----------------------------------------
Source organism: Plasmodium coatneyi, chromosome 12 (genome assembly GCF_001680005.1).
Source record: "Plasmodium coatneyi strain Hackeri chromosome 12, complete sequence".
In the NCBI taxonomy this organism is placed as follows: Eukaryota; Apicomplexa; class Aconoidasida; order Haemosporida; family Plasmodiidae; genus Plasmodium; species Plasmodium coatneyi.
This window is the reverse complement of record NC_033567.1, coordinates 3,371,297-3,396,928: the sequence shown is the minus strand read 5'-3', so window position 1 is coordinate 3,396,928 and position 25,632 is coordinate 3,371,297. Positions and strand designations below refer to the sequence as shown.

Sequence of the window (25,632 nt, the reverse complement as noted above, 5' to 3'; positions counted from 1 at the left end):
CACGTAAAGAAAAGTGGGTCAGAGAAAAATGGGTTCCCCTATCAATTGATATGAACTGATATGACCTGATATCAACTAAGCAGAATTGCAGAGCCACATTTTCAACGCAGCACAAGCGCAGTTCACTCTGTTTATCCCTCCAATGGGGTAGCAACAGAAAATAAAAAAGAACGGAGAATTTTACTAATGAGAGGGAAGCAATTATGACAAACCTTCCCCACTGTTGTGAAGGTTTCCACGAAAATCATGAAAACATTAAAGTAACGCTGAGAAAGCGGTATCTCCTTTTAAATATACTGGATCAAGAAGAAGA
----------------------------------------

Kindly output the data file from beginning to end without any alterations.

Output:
Source organism: Plasmodium coatneyi, chromosome 12 (genome assembly GCF_001680005.1).
Source record: "Plasmodium coatneyi strain Hackeri chromosome 12, complete sequence".
In the NCBI taxonomy this organism is placed as follows: Eukaryota; Apicomplexa; class Aconoidasida; order Haemosporida; family Plasmodiidae; genus Plasmodium; species Plasmodium coatneyi.
This window is the reverse complement of record NC_033567.1, coordinates 3,371,297-3,396,928: the sequence shown is the minus strand read 5'-3', so window position 1 is coordinate 3,396,928 and position 25,632 is coordinate 3,371,297. Positions and strand designations below refer to the sequence as shown.

Sequence of the window (25,632 nt, the reverse complement as noted above, 5' to 3'; positions counted from 1 at the left end):
CACGTAAAGAAAAGTGGGTCAGAGAAAAATGGGTTCCCCTATCAATTGATATGAACTGATATGACCTGATATCAACTAAGCAGAATTGCAGAGCCACATTTTCAACGCAGCACAAGCGCAGTTCACTCTGTTTATCCCTCCAATGGGGTAGCAACAGAAAATAAAAAAGAACGGAGAATTTTACTAATGAGAGGGAAGCAATTATGACAAACCTTCCCCACTGTTGTGAAGGTTTCCACGAAAATCATGAAAACATTAAAGTAACGCTGAGAAAGCGGTATCTCCTTTTAAATATACTGGATCAAGAAGAAGA